Women’s imaging in the headlines

Twitter icon
Facebook icon
LinkedIn icon
e-mail icon
Google icon
Evan Godt, staff writer

The battle against breast cancer dominated the headlines in imaging this week, with stories running the gamut from a focus on policy to cutting-edge research.

The impact of the U.S. Preventive Services Task Force (USPSTF) recommendations on screening mammography was the target of a study published in Radiology. In 2009, the USPSTF controversially advocated that women aged 40-49 should not automatically begin undergoing mammography screening, and instead make the decision individually based on an examination of the benefits and harms. Women aged 50-74 were advised to switch from annual to biennial screening.

The study honed in on the state of Vermont and found that the percentage of women there who underwent breast cancer screening mammography declined from 45.3 percent in 2009 to 41.6 percent in 2011, possibly as a result of the USPSTF recommendations.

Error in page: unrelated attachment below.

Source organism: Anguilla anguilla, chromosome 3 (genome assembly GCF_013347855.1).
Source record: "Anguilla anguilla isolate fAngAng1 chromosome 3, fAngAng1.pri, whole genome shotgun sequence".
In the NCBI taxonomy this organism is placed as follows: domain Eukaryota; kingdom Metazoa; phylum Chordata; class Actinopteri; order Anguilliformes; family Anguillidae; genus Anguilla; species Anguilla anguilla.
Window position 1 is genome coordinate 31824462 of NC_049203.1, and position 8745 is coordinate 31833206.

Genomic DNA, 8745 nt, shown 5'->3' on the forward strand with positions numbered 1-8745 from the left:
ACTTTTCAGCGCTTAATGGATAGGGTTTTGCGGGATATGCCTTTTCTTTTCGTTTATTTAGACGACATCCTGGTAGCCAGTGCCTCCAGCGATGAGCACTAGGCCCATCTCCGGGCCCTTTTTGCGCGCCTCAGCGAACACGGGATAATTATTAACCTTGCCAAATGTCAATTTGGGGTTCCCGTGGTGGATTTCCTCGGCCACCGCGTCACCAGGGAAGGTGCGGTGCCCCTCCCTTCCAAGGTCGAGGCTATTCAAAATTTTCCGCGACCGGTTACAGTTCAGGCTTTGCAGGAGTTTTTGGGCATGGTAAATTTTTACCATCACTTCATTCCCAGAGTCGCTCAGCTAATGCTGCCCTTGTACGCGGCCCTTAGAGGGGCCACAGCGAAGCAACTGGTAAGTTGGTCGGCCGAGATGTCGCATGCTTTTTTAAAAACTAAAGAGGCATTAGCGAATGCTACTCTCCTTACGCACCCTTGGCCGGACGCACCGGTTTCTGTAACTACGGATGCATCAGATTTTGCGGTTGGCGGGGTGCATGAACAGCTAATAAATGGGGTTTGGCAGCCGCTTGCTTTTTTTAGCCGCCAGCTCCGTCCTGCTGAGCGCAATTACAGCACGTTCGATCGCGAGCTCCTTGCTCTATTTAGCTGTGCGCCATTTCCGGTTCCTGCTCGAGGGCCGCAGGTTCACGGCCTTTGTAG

While the Vermont study took a bird’s eye view of the decision to undergo screening, a columnist for the Washington Post wrote this week about her personal decision to opt out of mammography.

On the research front, a study published in Cancer Research demonstrated a new optical imaging technique could identify breast cancer subtypes and reveal treatment response two days after therapy administration by measuring metabolic activity in cancer cells.

And novice breast imagers got an assist from computer-aided diagnosis (CAD) systems in the analysis of breast lesions on automated 3D breast ultrasounds, according to a study published in Academic Radiology.

“Our study confirms that there is a potential benefit of using CAD, though in our study, a significant improvement was obtained only for inexperienced readers. With CAD, they increased their performance to the level of the experienced readers,” wrote Tao Tan, MSc, of Radboud University Nijmegen Medical Centre, Nijmegen, the Netherlands, and colleagues.

What headlines in breast cancer imaging have caught your eye recently?

-Evan Godt
Editor, Health imaging